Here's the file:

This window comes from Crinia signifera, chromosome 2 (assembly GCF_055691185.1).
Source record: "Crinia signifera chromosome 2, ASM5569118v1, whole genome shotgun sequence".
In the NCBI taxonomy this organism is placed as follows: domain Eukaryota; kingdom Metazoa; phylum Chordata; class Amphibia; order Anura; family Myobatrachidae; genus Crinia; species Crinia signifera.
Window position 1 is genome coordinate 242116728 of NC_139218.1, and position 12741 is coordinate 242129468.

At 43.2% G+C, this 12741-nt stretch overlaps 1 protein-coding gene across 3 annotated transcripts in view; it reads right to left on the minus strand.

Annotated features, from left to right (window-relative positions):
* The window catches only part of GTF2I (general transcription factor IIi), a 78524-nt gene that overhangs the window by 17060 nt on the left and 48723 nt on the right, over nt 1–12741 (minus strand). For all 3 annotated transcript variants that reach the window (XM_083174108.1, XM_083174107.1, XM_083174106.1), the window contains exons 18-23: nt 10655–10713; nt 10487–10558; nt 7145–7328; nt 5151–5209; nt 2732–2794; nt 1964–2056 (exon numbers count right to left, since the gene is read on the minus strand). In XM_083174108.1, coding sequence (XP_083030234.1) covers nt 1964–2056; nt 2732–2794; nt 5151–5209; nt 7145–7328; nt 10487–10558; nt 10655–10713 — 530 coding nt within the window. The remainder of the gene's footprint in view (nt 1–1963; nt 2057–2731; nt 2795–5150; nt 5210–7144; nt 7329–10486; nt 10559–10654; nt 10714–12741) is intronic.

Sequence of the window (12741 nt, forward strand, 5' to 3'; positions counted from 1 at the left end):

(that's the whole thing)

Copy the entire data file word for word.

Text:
This window comes from Crinia signifera, chromosome 2 (assembly GCF_055691185.1).
Source record: "Crinia signifera chromosome 2, ASM5569118v1, whole genome shotgun sequence".
In the NCBI taxonomy this organism is placed as follows: domain Eukaryota; kingdom Metazoa; phylum Chordata; class Amphibia; order Anura; family Myobatrachidae; genus Crinia; species Crinia signifera.
Window position 1 is genome coordinate 242116728 of NC_139218.1, and position 12741 is coordinate 242129468.

At 43.2% G+C, this 12741-nt stretch overlaps 1 protein-coding gene across 3 annotated transcripts in view; it reads right to left on the minus strand.

Annotated features, from left to right (window-relative positions):
* The window catches only part of GTF2I (general transcription factor IIi), a 78524-nt gene that overhangs the window by 17060 nt on the left and 48723 nt on the right, over nt 1–12741 (minus strand). For all 3 annotated transcript variants that reach the window (XM_083174108.1, XM_083174107.1, XM_083174106.1), the window contains exons 18-23: nt 10655–10713; nt 10487–10558; nt 7145–7328; nt 5151–5209; nt 2732–2794; nt 1964–2056 (exon numbers count right to left, since the gene is read on the minus strand). In XM_083174108.1, coding sequence (XP_083030234.1) covers nt 1964–2056; nt 2732–2794; nt 5151–5209; nt 7145–7328; nt 10487–10558; nt 10655–10713 — 530 coding nt within the window. The remainder of the gene's footprint in view (nt 1–1963; nt 2057–2731; nt 2795–5150; nt 5210–7144; nt 7329–10486; nt 10559–10654; nt 10714–12741) is intronic.

Sequence of the window (12741 nt, forward strand, 5' to 3'; positions counted from 1 at the left end):